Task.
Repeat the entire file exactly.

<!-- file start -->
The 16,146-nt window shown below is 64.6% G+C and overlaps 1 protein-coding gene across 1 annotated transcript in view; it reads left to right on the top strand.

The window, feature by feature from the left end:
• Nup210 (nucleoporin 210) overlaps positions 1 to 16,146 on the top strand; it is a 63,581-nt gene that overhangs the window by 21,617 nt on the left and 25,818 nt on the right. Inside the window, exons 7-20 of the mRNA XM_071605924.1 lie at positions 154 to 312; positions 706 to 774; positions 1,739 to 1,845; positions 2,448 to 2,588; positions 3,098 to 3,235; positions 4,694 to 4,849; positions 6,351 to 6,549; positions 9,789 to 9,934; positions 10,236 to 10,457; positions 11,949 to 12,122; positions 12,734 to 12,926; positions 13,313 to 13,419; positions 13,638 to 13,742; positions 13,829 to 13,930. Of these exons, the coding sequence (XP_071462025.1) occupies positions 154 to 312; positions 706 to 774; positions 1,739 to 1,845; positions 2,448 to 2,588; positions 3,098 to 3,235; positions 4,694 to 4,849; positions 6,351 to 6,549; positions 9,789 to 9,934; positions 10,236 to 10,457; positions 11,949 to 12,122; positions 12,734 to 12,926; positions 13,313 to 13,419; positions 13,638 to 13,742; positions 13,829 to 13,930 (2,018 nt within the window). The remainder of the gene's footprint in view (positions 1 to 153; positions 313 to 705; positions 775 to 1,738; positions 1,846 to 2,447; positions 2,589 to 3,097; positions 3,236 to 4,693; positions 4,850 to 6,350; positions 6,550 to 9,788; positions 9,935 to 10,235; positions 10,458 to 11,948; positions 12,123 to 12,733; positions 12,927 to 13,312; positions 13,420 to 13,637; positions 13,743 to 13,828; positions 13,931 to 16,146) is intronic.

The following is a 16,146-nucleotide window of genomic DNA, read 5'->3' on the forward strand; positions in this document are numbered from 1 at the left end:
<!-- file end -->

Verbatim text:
The 16,146-nt window shown below is 64.6% G+C and overlaps 1 protein-coding gene across 1 annotated transcript in view; it reads left to right on the top strand.

The window, feature by feature from the left end:
• Nup210 (nucleoporin 210) overlaps positions 1 to 16,146 on the top strand; it is a 63,581-nt gene that overhangs the window by 21,617 nt on the left and 25,818 nt on the right. Inside the window, exons 7-20 of the mRNA XM_071605924.1 lie at positions 154 to 312; positions 706 to 774; positions 1,739 to 1,845; positions 2,448 to 2,588; positions 3,098 to 3,235; positions 4,694 to 4,849; positions 6,351 to 6,549; positions 9,789 to 9,934; positions 10,236 to 10,457; positions 11,949 to 12,122; positions 12,734 to 12,926; positions 13,313 to 13,419; positions 13,638 to 13,742; positions 13,829 to 13,930. Of these exons, the coding sequence (XP_071462025.1) occupies positions 154 to 312; positions 706 to 774; positions 1,739 to 1,845; positions 2,448 to 2,588; positions 3,098 to 3,235; positions 4,694 to 4,849; positions 6,351 to 6,549; positions 9,789 to 9,934; positions 10,236 to 10,457; positions 11,949 to 12,122; positions 12,734 to 12,926; positions 13,313 to 13,419; positions 13,638 to 13,742; positions 13,829 to 13,930 (2,018 nt within the window). The remainder of the gene's footprint in view (positions 1 to 153; positions 313 to 705; positions 775 to 1,738; positions 1,846 to 2,447; positions 2,589 to 3,097; positions 3,236 to 4,693; positions 4,850 to 6,350; positions 6,550 to 9,788; positions 9,935 to 10,235; positions 10,458 to 11,948; positions 12,123 to 12,733; positions 12,927 to 13,312; positions 13,420 to 13,637; positions 13,743 to 13,828; positions 13,931 to 16,146) is intronic.

The following is a 16,146-nucleotide window of genomic DNA, read 5'->3' on the forward strand; positions in this document are numbered from 1 at the left end: